What’s next for the Sugarhouse after council vote?

Is Sugar still at risk of closing down? Find out below.

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Sugarhouse - © Mae Reddaway

The Sugarhouse Alley development plans were dealt a knockback when the Planning and Highways committee voted to maintain the noise conditions that campaigners have branded essential for the survival of the Sugarhouse. With eleven councillors voting against and the other three abstaining,  the condition which would have freed up developer Cityblock to pursue a development plan with soundproofing “at the technical limits” of acceptable noise levels, has been scrapped. But the developers have stated they will appeal – so what next for the Sugarhouse?

Trevor Bargh, the CEO of Bargh Estates and CityBlock Ltd, made clear he considered the issue to be very much contested.

Not for the first time, we are left disappointed that the planning committee is preventing us from rejuvenating a once loved, but now disused and run-down, building that could serve a great purpose. It is interesting to note that the planning officers support our position and demonstrated this at Monday’s committee meeting. But despite this, the committee has gone against the advice of its own officers.

“Our desire to go ahead with this development and have the condition amended, or entirely removed, will not stall. We will continue to appeal until we are granted permission to continue with this development, which will bring new life to the Gillows Building, and make it something Lancaster can be proud of again. Nothing else is preventing it from going ahead, other than the planning committee’s insistence on this invalid planning condition.”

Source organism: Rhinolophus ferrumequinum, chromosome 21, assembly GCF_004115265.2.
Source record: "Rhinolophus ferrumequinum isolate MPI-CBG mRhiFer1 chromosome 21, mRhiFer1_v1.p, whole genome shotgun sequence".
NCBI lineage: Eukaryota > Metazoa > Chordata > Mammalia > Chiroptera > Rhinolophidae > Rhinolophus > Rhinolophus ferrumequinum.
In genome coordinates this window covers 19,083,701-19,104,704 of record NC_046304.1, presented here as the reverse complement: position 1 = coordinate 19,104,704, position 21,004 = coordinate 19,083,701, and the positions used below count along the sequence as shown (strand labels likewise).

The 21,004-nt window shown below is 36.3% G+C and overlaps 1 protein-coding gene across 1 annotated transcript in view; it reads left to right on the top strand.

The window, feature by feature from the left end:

The news follows a sustained campaign from the Lancaster Students Union, who have branded the decision a “victory for common sense”. It was revealed in SCAN that the Students Union had threatened the council with legal proceedings should the conditions be removed.

At the time of the vote Union President Joshua Woolf welcomed “a victory for common sense”. He had given an impassioned speech opposing the removal of the condition alongside the three university ward city councillors.

“The proposed variation completely dilutes the substance of the condition. It removes any safeguard for the Council…Students have every right to quiet enjoyment of their homes. What guarantee can this Committee give that the development’s noise attenuation will achieve what it says it will?”

“It is essential for the welfare of student tenants that this development is appropriately soundproofed. It would have made no sense whatsoever to insist on rigorous sound control measures without any requirement to test that they were working.

Now he condemned the developer’s decision to challenge the planning committee.

“It is disappointing to hear the developer has not accepted the planning committees decision. I believe that students residents’ wellbeing is the most important thing in this situation. This development could become home to many of our students and as we’ve said all along, we want to be sure it is being built to appropriate standards”

So the fight for soundproofing in the Sugarhouse alley development remains very much on. And with neither side yet willing to throw in the towel, it could even be heading to the courts if the threatened litigation from either side is more than rhetoric.